Having just signed an antifungal deal with Anacor Pharmaceuticals, Schering-Plough is putting itself forward as a partner of choice for bigger alliances within the pharmaceutical sector.

After signing a flurry of somewhat small licensing deals over the last year, chief executive Fred Hassan said that “we have the organisational strength and financial headroom to pursue potentially even bigger opportunities that may have a good long-term strategic fit for our growing company."

The pact with privately-held Anacor is for the development and commercialisation of AN2690, a topical antifungal therapy which is currently in Phase II trials for onychomycosis, a fungal infection of the nail and nail bed that affects 7%-10% of the US population. Under the terms of the agreement, Anacor will receive a $40 million upfront payment and a $10 million financing commitment from S-P, while development, regulatory and commercial milestones could exceed $575 million.

In addition, Anacor will receive double-digit royalty payments on future sales and while S-P will assume all the costs for the drug's development, for onychomycosis and any other indications, the Palo Alto, California-based group retains an option to co-promote the treatment in the USA to dermatologists.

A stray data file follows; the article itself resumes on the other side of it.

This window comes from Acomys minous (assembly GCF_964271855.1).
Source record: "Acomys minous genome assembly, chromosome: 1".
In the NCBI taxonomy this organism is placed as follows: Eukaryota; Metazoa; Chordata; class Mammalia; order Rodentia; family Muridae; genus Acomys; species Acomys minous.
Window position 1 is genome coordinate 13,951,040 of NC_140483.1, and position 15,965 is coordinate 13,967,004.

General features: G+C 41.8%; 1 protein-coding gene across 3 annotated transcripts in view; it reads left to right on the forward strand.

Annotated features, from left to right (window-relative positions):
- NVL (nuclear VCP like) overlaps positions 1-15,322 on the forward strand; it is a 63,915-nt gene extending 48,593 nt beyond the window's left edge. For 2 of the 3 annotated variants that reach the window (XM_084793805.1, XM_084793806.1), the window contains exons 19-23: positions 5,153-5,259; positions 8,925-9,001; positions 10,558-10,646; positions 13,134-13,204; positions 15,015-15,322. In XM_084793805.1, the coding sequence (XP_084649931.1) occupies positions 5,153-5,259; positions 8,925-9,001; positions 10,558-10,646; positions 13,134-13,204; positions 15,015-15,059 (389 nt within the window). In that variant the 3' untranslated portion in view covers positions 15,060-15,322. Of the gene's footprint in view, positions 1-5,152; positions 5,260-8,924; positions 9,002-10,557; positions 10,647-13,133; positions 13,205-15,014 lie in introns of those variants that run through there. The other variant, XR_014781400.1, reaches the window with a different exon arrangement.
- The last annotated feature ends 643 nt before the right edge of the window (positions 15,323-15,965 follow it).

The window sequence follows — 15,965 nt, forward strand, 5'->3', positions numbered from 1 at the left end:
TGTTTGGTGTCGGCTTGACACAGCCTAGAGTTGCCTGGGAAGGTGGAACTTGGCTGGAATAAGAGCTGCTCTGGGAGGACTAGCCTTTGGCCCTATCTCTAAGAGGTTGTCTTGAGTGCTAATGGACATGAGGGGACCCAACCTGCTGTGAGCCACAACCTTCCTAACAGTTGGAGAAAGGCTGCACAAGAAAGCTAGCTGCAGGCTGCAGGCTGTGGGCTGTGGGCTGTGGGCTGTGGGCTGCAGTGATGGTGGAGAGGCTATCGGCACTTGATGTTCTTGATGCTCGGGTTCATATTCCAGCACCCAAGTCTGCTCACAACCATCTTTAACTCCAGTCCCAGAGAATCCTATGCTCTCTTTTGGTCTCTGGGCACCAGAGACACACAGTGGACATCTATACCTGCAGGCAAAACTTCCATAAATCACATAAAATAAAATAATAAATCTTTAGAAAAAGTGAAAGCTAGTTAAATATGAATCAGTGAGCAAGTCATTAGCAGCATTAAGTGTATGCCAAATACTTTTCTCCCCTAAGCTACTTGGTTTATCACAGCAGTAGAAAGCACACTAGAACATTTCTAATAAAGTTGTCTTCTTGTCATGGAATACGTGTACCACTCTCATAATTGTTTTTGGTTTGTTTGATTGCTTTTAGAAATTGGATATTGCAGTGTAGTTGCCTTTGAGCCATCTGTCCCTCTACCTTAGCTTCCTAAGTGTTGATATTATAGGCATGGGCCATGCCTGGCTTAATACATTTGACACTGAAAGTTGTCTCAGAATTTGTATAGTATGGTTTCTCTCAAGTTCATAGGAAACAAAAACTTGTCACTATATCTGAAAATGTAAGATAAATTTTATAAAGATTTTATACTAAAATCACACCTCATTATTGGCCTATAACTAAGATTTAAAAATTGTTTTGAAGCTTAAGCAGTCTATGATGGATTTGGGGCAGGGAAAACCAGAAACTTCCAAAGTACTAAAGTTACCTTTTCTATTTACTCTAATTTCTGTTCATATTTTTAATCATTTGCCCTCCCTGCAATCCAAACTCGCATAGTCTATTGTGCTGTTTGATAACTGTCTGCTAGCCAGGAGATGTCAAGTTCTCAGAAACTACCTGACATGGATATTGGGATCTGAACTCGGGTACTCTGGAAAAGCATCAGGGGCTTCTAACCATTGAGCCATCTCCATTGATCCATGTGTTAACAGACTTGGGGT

Goal is to have half of pipeline from other labs

Mr Hassan said that the addition of AN2690 “builds on our growing strength in anti-infective treatment” and is “another step in our strategy of accessing external innovations that extend our existing areas of strength in R&D and in customer relationships.” In particular, he claimed that

the firm’s goal “is to see approximately half of our pipeline consist of innovations from other companies' labs.”

Since the turn of year, S-P has signed a deal with Danish drugmaker ALK-Abello to develop and sell its tablet-based allergy immunotherapies in the USA, Canada and Mexico, while an agreement was also announced with OraSure to promote the rapid oral test for the detection of antibodies to the hepatitis C virus using the latter’s OraQuick technology platform. Just before Christmas, S-P licensed worldwide rights to a new oral hepatitis B drug, pradefovir, currently in Phase II and being developed by Valeant Pharmaceuticals and Metabasis Therapeutics.

On the surface these deals may not be the biggest but Mr Hassan says that they “illustrate that we are focused on bringing in products that have a strong strategic fit with our current operations.”

The firm’s recent track record backs up Mr Hassan’s view that the company can handle bigger projects if the joint venture with Merck & Co for the cholesterol-lowerers Zetia (ezetimibe) and Vytorin (ezetimibe and simvastatin) is anything to go by, as the drugs made $1.1 billion in the fourth quarter of 2006 alone. Also last August, it teamed up with Swiss giant Novartis in a deal which is aiming to deliver a once-daily, fixed-dose treatment for asthma and chronic obstructive pulmonary disease. The inhaled product would combine S-P's inhaled steroid Asmanex (mometasone furoate) with a novel beta agonist, indacaterol (QAB149), developed by Novartis.